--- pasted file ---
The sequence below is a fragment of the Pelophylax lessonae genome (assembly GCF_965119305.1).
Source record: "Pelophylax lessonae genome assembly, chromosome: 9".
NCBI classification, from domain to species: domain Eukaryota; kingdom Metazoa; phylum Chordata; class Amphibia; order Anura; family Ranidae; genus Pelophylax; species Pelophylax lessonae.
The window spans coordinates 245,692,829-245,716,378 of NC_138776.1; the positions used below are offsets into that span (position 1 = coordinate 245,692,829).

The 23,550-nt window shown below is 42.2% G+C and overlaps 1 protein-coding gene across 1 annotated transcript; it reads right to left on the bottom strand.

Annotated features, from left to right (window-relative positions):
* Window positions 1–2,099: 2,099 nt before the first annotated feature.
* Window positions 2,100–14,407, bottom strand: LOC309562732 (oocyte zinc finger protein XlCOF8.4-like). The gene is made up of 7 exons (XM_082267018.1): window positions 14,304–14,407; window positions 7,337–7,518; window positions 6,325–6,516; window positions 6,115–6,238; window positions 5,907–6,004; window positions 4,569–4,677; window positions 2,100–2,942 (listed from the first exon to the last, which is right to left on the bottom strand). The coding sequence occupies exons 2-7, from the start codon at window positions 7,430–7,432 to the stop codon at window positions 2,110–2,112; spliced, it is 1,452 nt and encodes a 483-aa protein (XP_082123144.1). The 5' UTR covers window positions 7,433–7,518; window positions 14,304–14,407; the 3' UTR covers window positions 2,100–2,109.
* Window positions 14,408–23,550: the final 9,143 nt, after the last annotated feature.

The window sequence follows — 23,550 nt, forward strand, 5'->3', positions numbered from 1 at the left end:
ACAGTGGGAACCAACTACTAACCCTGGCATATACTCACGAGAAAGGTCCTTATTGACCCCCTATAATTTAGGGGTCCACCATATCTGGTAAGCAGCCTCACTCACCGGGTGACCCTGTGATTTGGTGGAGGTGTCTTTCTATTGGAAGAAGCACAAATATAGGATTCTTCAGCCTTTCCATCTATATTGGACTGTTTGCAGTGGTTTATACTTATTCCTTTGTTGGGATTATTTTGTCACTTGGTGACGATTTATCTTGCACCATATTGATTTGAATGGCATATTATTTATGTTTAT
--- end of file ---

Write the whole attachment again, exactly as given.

The sequence below is a fragment of the Pelophylax lessonae genome (assembly GCF_965119305.1).
Source record: "Pelophylax lessonae genome assembly, chromosome: 9".
NCBI classification, from domain to species: domain Eukaryota; kingdom Metazoa; phylum Chordata; class Amphibia; order Anura; family Ranidae; genus Pelophylax; species Pelophylax lessonae.
The window spans coordinates 245,692,829-245,716,378 of NC_138776.1; the positions used below are offsets into that span (position 1 = coordinate 245,692,829).

The 23,550-nt window shown below is 42.2% G+C and overlaps 1 protein-coding gene across 1 annotated transcript; it reads right to left on the bottom strand.

Annotated features, from left to right (window-relative positions):
* Window positions 1–2,099: 2,099 nt before the first annotated feature.
* Window positions 2,100–14,407, bottom strand: LOC309562732 (oocyte zinc finger protein XlCOF8.4-like). The gene is made up of 7 exons (XM_082267018.1): window positions 14,304–14,407; window positions 7,337–7,518; window positions 6,325–6,516; window positions 6,115–6,238; window positions 5,907–6,004; window positions 4,569–4,677; window positions 2,100–2,942 (listed from the first exon to the last, which is right to left on the bottom strand). The coding sequence occupies exons 2-7, from the start codon at window positions 7,430–7,432 to the stop codon at window positions 2,110–2,112; spliced, it is 1,452 nt and encodes a 483-aa protein (XP_082123144.1). The 5' UTR covers window positions 7,433–7,518; window positions 14,304–14,407; the 3' UTR covers window positions 2,100–2,109.
* Window positions 14,408–23,550: the final 9,143 nt, after the last annotated feature.

The window sequence follows — 23,550 nt, forward strand, 5'->3', positions numbered from 1 at the left end:
ACAGTGGGAACCAACTACTAACCCTGGCATATACTCACGAGAAAGGTCCTTATTGACCCCCTATAATTTAGGGGTCCACCATATCTGGTAAGCAGCCTCACTCACCGGGTGACCCTGTGATTTGGTGGAGGTGTCTTTCTATTGGAAGAAGCACAAATATAGGATTCTTCAGCCTTTCCATCTATATTGGACTGTTTGCAGTGGTTTATACTTATTCCTTTGTTGGGATTATTTTGTCACTTGGTGACGATTTATCTTGCACCATATTGATTTGAATGGCATATTATTTATGTTTAT